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|12-31-2011, 12:02 AM||#1|
Lexx SciFi TV Series co-writer, actor & producer, Lex Gigeroff, R.I.P.
Lexx season 1 intro
"Sometimes Lex Gigeroff spoke in exaggerated voices, broke into funny facial expressions and slipped into different characters over the span of a single conversation.
The actor, filmmaker, writer and playwright loved to make people laugh. He also enjoyed lending a hand, often sharing the knowledge he picked up during a long career in the arts - most notably serving as a co-writer on the cult sci-fi TV show Lexx.
Tragically, Gigeroff died over Christmas at his Fredericton apartment.
Michel Guitard, one of Gigeroff's friends, collaborators and business partners, found him in bed Tuesday, likely watching a movie, with the turkey he planned to cook on Christmas Day still thawing in his sink.
He said he was told the 49-year-old man died in his sleep from natural causes, but he couldn't say what claimed his life.
"It was totally a shock," he said, noting Gigeroff didn't seem to have any obvious health problems before his death.
"He was just watching a movie. He had all this stuff he had planned to do."
Guitard said Gigeroff was a great guy.
"With any crowd he was in, he somehow became one of the boys. People took to him pretty quickly," he said.
"He was very charismatic. Always a smile on his face. He'd have multiple personalities - he was an actor - so you'd be talking to him and he'd throw on different accents and slip into different characters and stuff. It was always good for a laugh."
When Guitard was working on a short film several years ago, Gigeroff offered to help him with the script.
"After that, we became buddies," he said.
Alexander Kier Gigeroff grew up in Yarmouth, N.S., and was named for his artist father.
He established himself as part of Halifax's thriving independent film community in the 1980s and 1990s, working on Lexx while the show aired between 1997-2002.
He moved to the capital region two years ago with his family, which includes 20-year-old daughter Andrea and 18-year-old son Kier.
It wasn't long before Gigeroff joined the New Brunswick Filmmakers Co-operative and began meeting people throughout the industry.
Soon, he became an important local resource.
"He'd definitely adopted a mentorship role," said Guitard. "He helped with dozens of projects. He helped people with their scripts, he acted in a whole bunch of projects for people, often for free, which is sort of crazy since his background is as a professional.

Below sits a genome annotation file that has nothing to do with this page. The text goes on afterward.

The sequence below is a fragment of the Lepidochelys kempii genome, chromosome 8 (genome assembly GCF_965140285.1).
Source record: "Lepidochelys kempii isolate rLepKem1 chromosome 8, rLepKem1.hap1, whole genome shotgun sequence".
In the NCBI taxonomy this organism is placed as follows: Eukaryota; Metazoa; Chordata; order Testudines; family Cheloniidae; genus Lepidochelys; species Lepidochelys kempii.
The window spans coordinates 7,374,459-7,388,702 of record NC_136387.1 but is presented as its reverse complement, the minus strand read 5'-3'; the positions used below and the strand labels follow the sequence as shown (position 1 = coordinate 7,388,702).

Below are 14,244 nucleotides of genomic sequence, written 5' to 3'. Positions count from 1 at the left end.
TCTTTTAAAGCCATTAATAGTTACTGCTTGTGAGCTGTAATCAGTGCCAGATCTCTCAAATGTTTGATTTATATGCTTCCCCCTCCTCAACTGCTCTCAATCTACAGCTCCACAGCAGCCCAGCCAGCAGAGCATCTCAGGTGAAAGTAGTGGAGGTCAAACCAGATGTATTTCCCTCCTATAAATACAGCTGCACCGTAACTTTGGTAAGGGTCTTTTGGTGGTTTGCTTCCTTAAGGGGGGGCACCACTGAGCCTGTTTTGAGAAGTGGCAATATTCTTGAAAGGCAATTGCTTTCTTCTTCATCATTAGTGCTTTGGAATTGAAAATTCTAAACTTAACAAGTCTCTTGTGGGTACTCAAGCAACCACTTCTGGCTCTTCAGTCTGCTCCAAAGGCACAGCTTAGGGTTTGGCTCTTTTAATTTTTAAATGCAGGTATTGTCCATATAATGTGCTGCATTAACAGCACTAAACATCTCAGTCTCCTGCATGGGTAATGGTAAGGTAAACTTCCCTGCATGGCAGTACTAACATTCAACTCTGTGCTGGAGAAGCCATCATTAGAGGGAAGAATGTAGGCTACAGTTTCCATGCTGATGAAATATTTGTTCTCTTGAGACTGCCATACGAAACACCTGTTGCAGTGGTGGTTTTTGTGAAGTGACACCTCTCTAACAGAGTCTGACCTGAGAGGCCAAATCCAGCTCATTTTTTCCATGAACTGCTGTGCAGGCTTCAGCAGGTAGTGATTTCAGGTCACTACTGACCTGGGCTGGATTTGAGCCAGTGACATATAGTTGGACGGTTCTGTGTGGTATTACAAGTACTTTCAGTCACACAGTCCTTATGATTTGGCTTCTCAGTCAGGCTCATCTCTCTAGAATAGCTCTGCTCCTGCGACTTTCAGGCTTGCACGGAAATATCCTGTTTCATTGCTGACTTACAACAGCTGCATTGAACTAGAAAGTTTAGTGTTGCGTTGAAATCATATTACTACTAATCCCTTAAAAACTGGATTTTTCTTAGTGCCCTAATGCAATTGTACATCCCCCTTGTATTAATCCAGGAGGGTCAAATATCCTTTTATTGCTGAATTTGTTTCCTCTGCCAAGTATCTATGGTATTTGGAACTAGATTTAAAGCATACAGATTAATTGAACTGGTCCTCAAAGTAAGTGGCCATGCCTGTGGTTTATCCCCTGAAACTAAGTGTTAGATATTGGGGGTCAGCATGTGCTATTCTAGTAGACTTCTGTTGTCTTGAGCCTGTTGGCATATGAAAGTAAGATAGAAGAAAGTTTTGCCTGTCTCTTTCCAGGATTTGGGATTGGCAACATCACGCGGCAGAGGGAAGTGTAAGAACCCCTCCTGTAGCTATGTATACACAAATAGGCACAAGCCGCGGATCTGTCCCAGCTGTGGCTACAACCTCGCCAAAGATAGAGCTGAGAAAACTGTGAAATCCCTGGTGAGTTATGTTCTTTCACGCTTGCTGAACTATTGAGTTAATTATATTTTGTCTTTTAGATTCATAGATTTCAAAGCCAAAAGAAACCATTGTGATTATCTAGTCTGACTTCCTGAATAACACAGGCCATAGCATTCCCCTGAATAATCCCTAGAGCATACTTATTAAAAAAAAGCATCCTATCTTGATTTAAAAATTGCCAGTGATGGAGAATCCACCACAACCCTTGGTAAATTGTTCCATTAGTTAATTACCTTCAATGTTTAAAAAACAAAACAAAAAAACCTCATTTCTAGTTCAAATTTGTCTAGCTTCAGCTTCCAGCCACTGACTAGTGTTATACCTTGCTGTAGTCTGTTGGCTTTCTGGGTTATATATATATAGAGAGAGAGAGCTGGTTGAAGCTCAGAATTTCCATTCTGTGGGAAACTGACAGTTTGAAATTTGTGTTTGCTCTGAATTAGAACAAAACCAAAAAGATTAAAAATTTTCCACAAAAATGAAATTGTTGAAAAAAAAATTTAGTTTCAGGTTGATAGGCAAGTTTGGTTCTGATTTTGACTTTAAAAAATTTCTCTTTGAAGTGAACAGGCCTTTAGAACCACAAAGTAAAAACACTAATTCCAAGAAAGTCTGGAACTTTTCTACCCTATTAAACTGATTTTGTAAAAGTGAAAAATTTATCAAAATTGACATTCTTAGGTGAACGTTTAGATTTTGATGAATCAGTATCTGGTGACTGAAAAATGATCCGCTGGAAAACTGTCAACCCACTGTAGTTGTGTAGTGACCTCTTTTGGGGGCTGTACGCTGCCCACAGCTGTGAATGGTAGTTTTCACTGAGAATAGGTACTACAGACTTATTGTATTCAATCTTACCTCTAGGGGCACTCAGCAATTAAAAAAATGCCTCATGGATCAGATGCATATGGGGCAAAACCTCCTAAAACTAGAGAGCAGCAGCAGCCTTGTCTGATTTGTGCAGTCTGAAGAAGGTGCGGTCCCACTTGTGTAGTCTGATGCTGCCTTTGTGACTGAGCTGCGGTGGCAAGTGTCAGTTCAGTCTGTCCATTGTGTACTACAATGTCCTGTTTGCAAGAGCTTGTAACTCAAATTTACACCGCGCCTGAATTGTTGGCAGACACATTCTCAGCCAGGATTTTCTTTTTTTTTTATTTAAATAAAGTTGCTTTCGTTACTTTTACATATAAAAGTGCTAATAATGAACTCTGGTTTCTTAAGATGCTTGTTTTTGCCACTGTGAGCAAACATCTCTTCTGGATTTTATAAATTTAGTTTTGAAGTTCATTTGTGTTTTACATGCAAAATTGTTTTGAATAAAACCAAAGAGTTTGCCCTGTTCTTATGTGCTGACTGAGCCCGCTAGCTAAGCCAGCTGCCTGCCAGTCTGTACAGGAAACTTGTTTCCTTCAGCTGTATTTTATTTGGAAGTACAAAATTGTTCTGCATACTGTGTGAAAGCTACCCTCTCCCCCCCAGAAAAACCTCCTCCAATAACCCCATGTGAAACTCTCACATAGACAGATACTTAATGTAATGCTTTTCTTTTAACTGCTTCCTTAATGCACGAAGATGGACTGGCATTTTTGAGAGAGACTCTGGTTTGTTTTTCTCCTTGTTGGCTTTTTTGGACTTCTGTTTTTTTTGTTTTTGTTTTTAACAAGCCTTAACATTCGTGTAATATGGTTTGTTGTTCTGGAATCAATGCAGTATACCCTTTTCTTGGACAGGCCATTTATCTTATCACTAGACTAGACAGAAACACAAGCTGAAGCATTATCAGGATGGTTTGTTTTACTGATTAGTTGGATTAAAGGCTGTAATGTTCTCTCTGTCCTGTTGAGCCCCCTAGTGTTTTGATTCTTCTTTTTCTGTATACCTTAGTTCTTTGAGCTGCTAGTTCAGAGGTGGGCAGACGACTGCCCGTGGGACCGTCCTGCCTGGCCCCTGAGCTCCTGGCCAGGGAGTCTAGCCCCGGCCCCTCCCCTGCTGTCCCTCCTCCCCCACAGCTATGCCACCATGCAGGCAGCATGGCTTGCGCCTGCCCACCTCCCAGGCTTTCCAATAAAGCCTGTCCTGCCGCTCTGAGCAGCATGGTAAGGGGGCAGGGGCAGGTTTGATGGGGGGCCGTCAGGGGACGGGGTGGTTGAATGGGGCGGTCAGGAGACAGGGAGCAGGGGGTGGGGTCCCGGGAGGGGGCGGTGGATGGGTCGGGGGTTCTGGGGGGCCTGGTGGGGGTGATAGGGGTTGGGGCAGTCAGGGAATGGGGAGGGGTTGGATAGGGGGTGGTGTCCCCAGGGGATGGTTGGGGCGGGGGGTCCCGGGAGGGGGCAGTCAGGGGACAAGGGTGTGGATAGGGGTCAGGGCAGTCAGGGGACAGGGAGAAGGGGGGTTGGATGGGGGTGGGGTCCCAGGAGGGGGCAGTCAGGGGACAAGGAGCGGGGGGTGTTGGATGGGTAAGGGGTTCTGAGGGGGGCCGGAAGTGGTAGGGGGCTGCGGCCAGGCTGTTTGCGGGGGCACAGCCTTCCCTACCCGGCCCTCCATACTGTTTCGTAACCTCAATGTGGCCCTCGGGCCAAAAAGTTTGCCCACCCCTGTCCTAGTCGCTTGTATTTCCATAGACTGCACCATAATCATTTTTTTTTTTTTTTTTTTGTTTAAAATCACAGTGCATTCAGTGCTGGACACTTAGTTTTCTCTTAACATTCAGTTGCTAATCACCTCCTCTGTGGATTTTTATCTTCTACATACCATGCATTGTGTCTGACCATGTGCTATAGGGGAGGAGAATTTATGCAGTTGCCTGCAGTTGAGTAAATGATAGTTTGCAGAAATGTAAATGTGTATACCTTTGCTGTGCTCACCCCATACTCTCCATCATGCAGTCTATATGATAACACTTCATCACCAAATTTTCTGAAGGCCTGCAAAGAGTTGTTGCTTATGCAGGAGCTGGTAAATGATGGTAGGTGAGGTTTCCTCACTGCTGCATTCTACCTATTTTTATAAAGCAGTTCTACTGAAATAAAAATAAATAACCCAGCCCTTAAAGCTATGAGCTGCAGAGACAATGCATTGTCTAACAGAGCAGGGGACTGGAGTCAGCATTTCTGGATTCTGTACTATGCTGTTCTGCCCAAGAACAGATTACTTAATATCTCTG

"He was always working on so many projects that he'd start to spread himself thin. He'd say, 'Well, that's it. I'm not taking on any more projects for the rest of this year.' But sure enough, the next day he'd be telling you about this new project he signed up for."
Tony Merzetti, executive director of the New Brunswick Filmmakers' Co-op, said it's a big loss for the industry on both personal and professional levels.
"He was very serious about the craft. He was always very selfless in that it was never about him - he was always working to improve the project," he said.
"He always had a very collegial attitude. Everyone was on the same level. He was never boastful about what he had done before. In fact, you wouldn't even know the number of credits to his name unless you did the research yourself. He wouldn't put it out there."
He said he met Gigeroff about two years ago, soon after he moved to the area.
"I thought, 'Well, that's just great to get someone with all that experience in the province, that's come up here from Halifax,' " he said.
"Usually the migration is going the other way. It was exciting to see someone with those skills coming here. I thought we've got to get him involved with the co-op because I knew he could really help some of the members with their projects."
Merzetti, who directed Gigeroff in his latest film, described him as a skilled thespian.
"When he was rehearsing his lines for my latest film, he said the way he would do it was to read the script out loud and play all the characters," he said.
"He said that allowed him to see how the lines were working out and how it came to life. He said that's the way he always did things when he was writing. He really got into the characters, the motivations of the characters, why they would say their lines, how they fit into the storylines. He really thought everything through."
Ryan (Crash) Barton, a local radio personality and part-time actor, said he got to know Gigeroff while working on the New Brunswick feature Delivrance.
"He was a pretty cool guy, very funny and kind. Generous. It was really fun to watch him act," he said.
"There was just something about him, about watching him do his thing. We all kind of talked about how he sort of stole the show during his scene. I admired his work. It's definitely sad news."
Attempts to confirm information about Gigeroff's final arrangements were unsuccessful."http://dailygleaner.canadaeast.com/f...rticle/1467575
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